Reference > Anthologies > Warner, et al., eds. > The Library > Verse

C.D. Warner, et al., comp.  The Library of the World’s Best Literature.
An Anthology in Thirty Volumes.  1917.
The Launching
By Henry Wadsworth Longfellow (1807–1882)

      ALL is finished! and at length
        Has come the bridal day
      Of beauty and of strength.
To-day the vessel shall be launched!
With fleecy clouds the sky is blanched,        5
        And o’er the bay,
Slowly, in all his splendors dight,
The great sun rises to behold the sight.
        The ocean old,
        Centuries old,        10
Strong as youth, and as uncontrolled,
  Paces restless to and fro,
Up and down the sands of gold.
His beating heart is not at rest;
        And far and wide,        15
        With ceaseless flow,
        His beard of snow
Heaves with the heaving of his breast.
He waits impatient for his bride.
        There she stands,        20
With her foot upon the sands,
Decked with flags and streamers gay,
In honor of her marriage day,
Her snow-white signals fluttering, blending,
Round her like a veil descending,        25
        Ready to be
  The bride of the gray old sea.
On the deck another bride
Is standing by her lover’s side.
Shadows from the flags and shrouds,        30
Like the shadows cast by clouds,
Broken by many a sunny fleck,
Fall around them on the deck.
        The prayer is said.
        The service read,        35
The joyous bridegroom bows his head;
And in tears the good old Master
Shakes the brown hand of his son,
Kisses his daughter’s glowing cheek
In silence, for he cannot speak,        40
        And ever faster
Down his own the tears begin to run.
        The worthy pastor—
The shepherd of that wandering flock
That has the ocean for its wold,        45
That has the vessel for its fold,
Leaping ever from rock to rock—
Spake, with accents mild and clear,
Words of warning, words of cheer,
But tedious to the bridegroom’s ear.        50
        He knew the chart
        Of the sailor’s heart,
All its pleasures and its griefs,
All its shallows and rocky reefs,
All those secret currents, that flow        55
With such resistless undertow,
And lift and drift, with terrible force,
The will from its moorings and its course.
Therefore he spake, and thus said he:—
“Like unto ships far off at sea,        60
Outward or homeward bound, are we.
Before, behind, and all around,
Floats and swings the horizon’s bound,
Seems at its distant rim to rise
And climb the crystal wall of the skies,        65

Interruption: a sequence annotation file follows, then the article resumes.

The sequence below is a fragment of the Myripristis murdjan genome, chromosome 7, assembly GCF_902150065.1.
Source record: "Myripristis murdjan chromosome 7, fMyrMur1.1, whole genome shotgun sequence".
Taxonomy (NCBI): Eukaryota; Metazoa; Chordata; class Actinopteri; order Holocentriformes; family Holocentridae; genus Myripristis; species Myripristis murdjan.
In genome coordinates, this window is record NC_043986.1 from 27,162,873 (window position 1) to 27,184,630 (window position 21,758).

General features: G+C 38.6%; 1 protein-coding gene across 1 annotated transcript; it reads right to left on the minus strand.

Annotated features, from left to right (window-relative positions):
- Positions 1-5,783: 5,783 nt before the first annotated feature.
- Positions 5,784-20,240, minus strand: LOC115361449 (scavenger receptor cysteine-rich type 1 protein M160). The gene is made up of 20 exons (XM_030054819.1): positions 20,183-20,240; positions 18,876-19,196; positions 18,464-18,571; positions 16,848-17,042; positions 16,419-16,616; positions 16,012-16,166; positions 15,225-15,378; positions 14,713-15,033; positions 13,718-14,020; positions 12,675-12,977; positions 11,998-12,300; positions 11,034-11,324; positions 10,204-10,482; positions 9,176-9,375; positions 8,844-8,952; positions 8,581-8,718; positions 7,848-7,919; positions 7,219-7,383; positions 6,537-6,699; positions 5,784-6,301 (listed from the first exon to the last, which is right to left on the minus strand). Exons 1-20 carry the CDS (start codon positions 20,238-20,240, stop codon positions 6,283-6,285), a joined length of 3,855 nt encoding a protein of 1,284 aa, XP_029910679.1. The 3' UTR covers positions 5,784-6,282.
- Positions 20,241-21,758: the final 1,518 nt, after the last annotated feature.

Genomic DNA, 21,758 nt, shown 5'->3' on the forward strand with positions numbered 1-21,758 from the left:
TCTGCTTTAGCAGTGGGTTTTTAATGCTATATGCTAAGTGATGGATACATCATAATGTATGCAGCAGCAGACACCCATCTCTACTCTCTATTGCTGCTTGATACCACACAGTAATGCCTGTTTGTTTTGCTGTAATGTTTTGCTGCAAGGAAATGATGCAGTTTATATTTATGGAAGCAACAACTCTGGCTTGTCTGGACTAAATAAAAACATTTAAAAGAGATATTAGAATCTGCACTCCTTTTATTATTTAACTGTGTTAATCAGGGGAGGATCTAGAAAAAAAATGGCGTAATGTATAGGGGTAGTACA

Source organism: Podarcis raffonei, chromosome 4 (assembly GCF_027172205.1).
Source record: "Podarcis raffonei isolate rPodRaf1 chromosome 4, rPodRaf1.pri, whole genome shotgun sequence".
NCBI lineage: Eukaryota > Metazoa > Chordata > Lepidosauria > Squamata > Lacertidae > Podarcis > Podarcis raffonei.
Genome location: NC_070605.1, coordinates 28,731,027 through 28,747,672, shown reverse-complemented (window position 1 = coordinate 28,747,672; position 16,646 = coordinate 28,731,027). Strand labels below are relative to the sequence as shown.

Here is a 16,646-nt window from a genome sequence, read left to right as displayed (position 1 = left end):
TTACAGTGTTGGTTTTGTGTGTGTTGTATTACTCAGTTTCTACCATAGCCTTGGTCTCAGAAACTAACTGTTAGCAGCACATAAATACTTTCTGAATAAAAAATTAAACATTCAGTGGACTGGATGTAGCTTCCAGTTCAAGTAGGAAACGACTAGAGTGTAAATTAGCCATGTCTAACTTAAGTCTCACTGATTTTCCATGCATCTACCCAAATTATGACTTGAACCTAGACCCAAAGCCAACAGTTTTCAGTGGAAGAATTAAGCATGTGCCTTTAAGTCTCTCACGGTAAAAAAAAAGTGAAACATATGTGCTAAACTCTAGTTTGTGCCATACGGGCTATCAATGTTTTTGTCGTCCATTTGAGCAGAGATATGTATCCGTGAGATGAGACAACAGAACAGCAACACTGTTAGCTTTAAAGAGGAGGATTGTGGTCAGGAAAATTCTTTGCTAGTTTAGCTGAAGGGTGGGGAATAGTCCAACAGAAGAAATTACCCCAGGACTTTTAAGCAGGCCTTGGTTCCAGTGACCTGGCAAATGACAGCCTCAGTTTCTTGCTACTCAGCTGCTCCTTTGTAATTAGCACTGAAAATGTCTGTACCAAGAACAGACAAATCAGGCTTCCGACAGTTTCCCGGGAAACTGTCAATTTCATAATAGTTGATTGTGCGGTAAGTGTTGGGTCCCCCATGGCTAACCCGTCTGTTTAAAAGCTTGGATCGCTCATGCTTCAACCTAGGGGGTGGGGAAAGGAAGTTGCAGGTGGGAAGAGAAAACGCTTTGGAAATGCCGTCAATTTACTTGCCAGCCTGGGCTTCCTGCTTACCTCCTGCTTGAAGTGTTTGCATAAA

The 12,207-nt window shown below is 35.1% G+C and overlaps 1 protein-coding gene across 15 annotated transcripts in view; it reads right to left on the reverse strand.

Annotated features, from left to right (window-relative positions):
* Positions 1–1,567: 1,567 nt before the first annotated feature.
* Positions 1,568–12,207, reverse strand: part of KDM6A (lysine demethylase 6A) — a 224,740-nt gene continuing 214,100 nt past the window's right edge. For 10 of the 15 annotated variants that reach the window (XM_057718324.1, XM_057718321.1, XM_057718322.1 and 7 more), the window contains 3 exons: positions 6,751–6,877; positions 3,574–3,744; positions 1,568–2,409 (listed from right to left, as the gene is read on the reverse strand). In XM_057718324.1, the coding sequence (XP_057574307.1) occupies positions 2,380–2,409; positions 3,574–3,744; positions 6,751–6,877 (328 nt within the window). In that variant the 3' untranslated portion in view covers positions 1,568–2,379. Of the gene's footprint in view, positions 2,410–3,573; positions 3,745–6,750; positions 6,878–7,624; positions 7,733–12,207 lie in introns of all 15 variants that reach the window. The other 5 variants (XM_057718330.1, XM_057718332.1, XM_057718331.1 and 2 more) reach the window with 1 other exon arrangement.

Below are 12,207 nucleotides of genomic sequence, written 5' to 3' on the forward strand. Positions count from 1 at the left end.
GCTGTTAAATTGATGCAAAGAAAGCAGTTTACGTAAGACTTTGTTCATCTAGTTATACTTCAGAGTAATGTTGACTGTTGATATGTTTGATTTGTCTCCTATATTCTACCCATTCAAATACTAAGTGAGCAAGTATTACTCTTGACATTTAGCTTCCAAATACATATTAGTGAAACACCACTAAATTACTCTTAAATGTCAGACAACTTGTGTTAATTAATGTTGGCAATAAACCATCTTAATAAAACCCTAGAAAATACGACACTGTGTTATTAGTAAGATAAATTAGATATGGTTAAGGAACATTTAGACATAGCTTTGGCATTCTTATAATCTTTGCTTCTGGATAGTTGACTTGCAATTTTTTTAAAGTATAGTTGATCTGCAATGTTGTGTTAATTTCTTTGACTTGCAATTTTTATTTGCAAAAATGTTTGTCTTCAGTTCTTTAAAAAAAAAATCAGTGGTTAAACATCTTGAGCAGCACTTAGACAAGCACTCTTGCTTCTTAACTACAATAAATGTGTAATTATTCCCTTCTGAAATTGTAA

And then again to turn and sink,
As if we could slide from its outer brink.
    Ah! it is not the sea,
It is not the sea that sinks and shelves,
        But ourselves        70
        That rock and rise
With endless and uneasy motion,
  Now touching the very skies,
Now sinking into the depths of ocean.
Ah! if our souls but poise and swing        75
Like the compass in its brazen ring,
  Ever level and ever true
To the toil and the task we have to do,
We shall sail securely, and safely reach
The Fortunate Isles, on whose shining beach        80
The sights we see, and the sounds we hear,
Will be those of joy and not of fear!”
        Then the Master,
    With a gesture of command,
        Waved his hand;        85
        And at the word,
    Loud and sudden there was heard,
    All around them and below,
The sound of hammers, blow on blow,
Knocking away the shores and spurs.        90
        And see! she stirs!
She starts,—she moves,—she seems to feel
The thrill of life along her keel,
And, spurning with her foot the ground,
With one exulting, joyous bound,        95
She leaps into the ocean’s arms!
And lo! from the assembled crowd
There rose a shout, prolonged and loud,
That to the ocean seemed to say,
“Take her, O bridegroom, old and gray,        100
Take her to thy protecting arms,
With all her youth and all her charms!”
How beautiful she is! How fair
  She lies within those arms, that press
  Her form with many a soft caress        105
Of tenderness and watchful care!
  Sail forth into the sea, O ship!
Through wind and wave, right onward steer!
  The moistened eye, the trembling lip,
Are not the signs of doubt or fear.        110
Sail forth into the sea of life,
O gentle, loving, trusting wife,
And safe from all adversity
Upon the bosom of that sea
Thy comings and thy goings be!        115
For gentleness and love and trust
Prevail o’er angry wave and gust:
And in the wreck of noble lives
Something immortal still survives!
Thou, too, sail on, O Ship of State!        120
Sail on, O UNION, strong and great!
  Humanity with all its fears,
  With all the hopes of future years,
Is hanging breathless on thy fate!
We know what Master laid thy keel,        125
What Workman wrought thy ribs of steel,
Who made each mast, and sail, and rope,
  What anvils rang, what hammers beat,
  In what a forge and what a heat
Were shaped the anchors of thy hope!        130
Fear not each sudden sound and shock,—
’Tis of the wave and not the rock;
’Tis but the flapping of the sail,
And not a rent made by the gale!
In spite of rock and tempest’s roar,        135
In spite of false lights on the shore,
  Sail on, nor fear to breast the sea!
  Our hearts, our hopes, are all with thee;
Our hearts, our hopes, our prayers, our tears,
Our faith triumphant o’er our fears,        140
  Are all with thee,—are all with thee!

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